A new book has been written about NC State’s Cullen Jones — with an eye toward younger readers.
In Speed to Glory: The Cullen Jones Story, first-time author Natalie Davis Miller tells a story familiar to fans of Jones, who is preparing for the upcoming Olympics in London. The former NC State swimmer has qualified to compete in the 50-meter freestyle, 100-meter freestyle and the 4×100-meter freestyle relay.
The 98-page paperback was published by Zonderkidz, which specializes in Bibles and Christian-themed books and videos. The books revisits the story of how Jones nearly drowned in a pool when he was 5 years old, prompting his mother to enroll him in swimming classes.
Jones, of course, went on to compete at the highest levels of swimming. He swam for NC State, winning an NCAA championship in the 50-yard freestyle and then went on to be part of the dramatic 4×100 relay with Michael Phelps, Jason Lezak and Garrett Weber-Gale that won the gold medal at the 2008 Olympics in Beijing.
Jones also has served as a role model, encouraging countless kids to take up swimming. As one of the few African-Americans competing at the highest levels of swimming, Jones has been an inspiration to African-American children to get in the pool.
The book focuses on the hard work Jones put in to succeed in swimming, as well as the importance of faith in his athletic pursuits.
Miller, a freelance writer in Indiana, says she was attracted to Jones’ story because he is defying stereotypes and because he is giving back to his community through the Make a Splash safety initiative sponsored by USA Swimming.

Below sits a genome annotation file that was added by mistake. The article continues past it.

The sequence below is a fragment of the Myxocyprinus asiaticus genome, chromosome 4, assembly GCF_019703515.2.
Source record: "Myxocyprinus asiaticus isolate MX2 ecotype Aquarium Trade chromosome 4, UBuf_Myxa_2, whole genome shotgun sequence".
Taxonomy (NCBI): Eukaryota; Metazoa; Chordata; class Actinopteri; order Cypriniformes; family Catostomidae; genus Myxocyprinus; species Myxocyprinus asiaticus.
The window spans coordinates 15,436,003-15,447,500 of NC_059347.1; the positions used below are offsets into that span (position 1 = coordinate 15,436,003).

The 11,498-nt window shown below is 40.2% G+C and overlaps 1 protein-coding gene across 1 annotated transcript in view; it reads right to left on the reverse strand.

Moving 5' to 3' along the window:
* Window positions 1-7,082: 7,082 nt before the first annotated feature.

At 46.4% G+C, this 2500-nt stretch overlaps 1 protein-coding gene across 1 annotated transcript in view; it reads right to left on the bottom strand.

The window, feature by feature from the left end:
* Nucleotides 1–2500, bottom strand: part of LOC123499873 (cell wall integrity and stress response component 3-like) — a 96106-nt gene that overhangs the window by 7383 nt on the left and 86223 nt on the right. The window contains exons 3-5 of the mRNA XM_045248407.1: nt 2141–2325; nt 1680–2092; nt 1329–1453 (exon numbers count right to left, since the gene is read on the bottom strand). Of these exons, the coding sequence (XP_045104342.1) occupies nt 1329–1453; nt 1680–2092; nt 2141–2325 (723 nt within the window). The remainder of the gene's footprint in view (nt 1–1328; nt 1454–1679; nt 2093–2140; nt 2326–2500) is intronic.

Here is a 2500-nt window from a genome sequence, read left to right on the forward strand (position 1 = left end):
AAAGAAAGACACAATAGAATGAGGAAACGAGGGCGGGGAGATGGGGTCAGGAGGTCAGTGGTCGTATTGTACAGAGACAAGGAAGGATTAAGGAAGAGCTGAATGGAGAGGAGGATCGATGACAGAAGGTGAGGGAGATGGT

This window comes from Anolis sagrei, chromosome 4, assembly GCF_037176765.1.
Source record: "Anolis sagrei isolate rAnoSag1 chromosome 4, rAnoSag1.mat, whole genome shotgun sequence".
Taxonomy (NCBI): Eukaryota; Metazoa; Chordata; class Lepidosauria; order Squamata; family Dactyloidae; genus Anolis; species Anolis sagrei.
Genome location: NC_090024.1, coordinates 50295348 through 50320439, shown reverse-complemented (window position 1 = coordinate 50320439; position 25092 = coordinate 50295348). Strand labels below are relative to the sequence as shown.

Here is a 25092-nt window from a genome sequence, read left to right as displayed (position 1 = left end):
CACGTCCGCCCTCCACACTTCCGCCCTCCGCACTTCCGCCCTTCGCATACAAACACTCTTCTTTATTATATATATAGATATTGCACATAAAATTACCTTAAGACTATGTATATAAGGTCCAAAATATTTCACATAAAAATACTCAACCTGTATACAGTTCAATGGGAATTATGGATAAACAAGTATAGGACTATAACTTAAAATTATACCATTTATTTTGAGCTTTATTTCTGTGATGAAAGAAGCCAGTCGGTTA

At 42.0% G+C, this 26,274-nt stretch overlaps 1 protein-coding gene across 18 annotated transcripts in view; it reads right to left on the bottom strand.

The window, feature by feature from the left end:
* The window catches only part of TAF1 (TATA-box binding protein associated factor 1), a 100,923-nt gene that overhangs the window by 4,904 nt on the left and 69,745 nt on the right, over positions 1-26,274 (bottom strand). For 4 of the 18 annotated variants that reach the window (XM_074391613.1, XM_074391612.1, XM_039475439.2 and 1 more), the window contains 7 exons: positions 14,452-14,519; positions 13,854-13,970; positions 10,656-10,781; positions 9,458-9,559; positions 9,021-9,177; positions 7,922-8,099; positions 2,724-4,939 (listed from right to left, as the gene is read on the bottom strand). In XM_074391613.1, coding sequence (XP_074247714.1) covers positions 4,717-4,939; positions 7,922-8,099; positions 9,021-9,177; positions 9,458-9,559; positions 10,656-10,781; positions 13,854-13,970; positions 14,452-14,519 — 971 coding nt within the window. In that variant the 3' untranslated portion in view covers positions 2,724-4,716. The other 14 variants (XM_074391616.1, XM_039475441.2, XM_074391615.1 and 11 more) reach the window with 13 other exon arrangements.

“He’s going out into the community and talking at schools and other places about water safety,” she says. “How awesome is that? He’s an Olympic swimmer and he’s still getting in the water with little kids and helping them learn how to swim.”
Miller says that may end up being Jones’ greatest legacy, even if he is able to win more Olympic medals in London. “By reaching these parents and their children, he’s going to save more lives down the line,” she says. “His legacy will shine through him in that way.”
But Miller and her family will be watching and cheering as Jones competes in London for what he hopes will be his first Olympic medal in an individual event.
Braden Holloway ’01 is not content to just be back home. He wants to win, too. In June the Wolfpack hired the five-time All-American, who had been an assistant coach at Virginia Tech, as the head coach of swimming and diving. Holloway returns to NC State, where he won back-to-back ACC titles in 2000 and 2001 in the 100 backstroke. He says “it’s been a little while” since the Wolfpack has seen consistent results, citing only two standouts, Cullen Jones ’06 and Kristin Davies ’09, produced by the program in the last decade. With the swimming and diving season starting up in two weeks — the Red and White Scrimmage is Oct. 7 — we talked with Holloway about his experiences as a student-athlete and his expectations as a coach.
What he envisions for State’s program: The chapter I want to write is resurgence. The chapter I want to create is the one of the dominant program. It starts with getting the right people here. … Recruiting is a battle. …[Recruits] better be ready to work hard. When I recruit, I look for overall character. I don’t necessarily look for how fast they are currently because currently they’re not here. I look at how much they’re going to impact the program.